White House Student Film Festival: Interview with Director Mitch Buangsuwon
White House Film Festival
As a high school dean, I work with about a hundred juniors at Polytechnic School in Pasadena. One of my jobs is to sign a pink form that tells me a student is going to be absent at a future date.
I often joke with kids when they hand me the form. When Mitch Buangsuwon approached me a few weeks ago, pink slip in hand, I asked him, “You going to Vegas?”
“No,” he answered. “I’m going to the White House.”
At first I thought he was kidding.
“THE White House?”
And that’s when I learned that Mitch’s film would soon be honored at the White House Student Film Festival, one of only sixteen films chosen from over 2500 entries.
In the fall, The White House asked students all across the country to create films explaining how technology could be used in educational settings. Mitch’s winning entry is titled simply alex., a short and powerful profile of his younger brother’s challenges with dysgraphia and dyslexia. Mitch had witnessed the kind of issues that faced his brother as he struggled in school, until he experienced a breakthrough by attending a program that offered him the use of a writing tablet.
Within months of using the new technology, Alex overcame a lag in reading and writing proficiency that had held him back for years. The film itself is a compelling invitation to all who see it to shed the bias and judgment that has shadowed students with learning differences, and see the creative brilliance at work in the minds of all who can access their imaginative power when they have access to the appropriate technological tools.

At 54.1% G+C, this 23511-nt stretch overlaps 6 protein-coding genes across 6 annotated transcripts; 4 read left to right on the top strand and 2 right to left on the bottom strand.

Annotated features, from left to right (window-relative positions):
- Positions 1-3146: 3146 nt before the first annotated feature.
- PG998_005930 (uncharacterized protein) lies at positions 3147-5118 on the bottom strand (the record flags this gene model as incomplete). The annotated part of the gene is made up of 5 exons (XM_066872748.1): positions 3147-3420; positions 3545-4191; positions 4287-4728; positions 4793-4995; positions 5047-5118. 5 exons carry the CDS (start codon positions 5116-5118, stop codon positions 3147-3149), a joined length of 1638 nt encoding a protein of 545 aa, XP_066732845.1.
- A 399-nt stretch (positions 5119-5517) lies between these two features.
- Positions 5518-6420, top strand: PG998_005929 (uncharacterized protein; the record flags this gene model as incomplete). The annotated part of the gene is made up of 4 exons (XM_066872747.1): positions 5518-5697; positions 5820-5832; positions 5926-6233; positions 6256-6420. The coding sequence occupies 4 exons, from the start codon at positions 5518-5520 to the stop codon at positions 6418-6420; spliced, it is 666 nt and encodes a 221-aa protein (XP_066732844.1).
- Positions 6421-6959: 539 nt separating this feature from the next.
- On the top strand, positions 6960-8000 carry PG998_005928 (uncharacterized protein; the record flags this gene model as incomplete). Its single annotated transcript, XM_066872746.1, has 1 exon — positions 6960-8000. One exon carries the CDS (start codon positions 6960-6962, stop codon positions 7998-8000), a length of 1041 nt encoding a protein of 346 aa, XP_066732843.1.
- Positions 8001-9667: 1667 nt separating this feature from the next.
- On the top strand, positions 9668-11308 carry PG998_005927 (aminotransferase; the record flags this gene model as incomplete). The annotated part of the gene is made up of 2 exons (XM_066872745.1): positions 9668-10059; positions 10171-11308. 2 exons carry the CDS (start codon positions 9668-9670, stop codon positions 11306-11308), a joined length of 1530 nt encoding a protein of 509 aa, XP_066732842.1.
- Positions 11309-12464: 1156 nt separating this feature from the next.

[embedvideo id=”ktkZK0hOgps” website=”youtube”]
After Mitch returned from Washington, he had been interviewed on television by NBC and ABC, but in this interview, I wanted to explore the film’s message in more depth.
“Why did you choose to make the film about your brother?” I asked him.
“It’s an issue I really care about. I don’t see my brother as different from anyone else, but to the public eye, he reads differently. It does affect him in a negative way, and I don’t want him to feel that way. To go to a school like Poly I feel really blessed. But even here, the school didn’t fit with the way he learned. The school he goes to now, Westmark, specializes in teaching kids with learning disabilities. But I don’t think it should be called a disability. If you look at dyslexia, Steve Jobs, Walt Disney, they both had dyslexia. They have much more creativity. Maybe it’s something that should be nurtured. Celebrated.”
“Do you think you think creativity is a disadvantage in a traditional school setting?” I asked.
“It can be. Testing. Regulation that has to take place, can hold back the potential of a lot of creative thinkers. Even in the arts department, the way art is taught can be very standardized and give little room for expression. When you have dyslexia and you fall behind, that can damage self-esteem. Now, people understand it better. But for a lot of kids out there it’s a huge problem. They have been bullied and have become depressed by other students, and occasionally their teachers. On the surface it looks like they can’t read or write. I just wanted to show that Alex is no different than anyone else. As he grows up he has the same potential to achieve as anyone else. I don’t think people should be looked down on because of dyslexia. Chances are they will be more successful than the kids that bullied them.”
There were many beautiful symbols in the movie, and I asked Mitch if all of them were intentional.
“The most important aspect was that the whole thing was shot outside. I knew everyone would do indoors. I wanted to make something that would catch the eye. I work better outside; I’m not an indoors person. Since the focus was about my brother, he’s also very outdoorsy and I wanted to express that. His classroom setting would have felt wrong; he’s not as comfortable there. He really does like nature and bugs. It made sense.”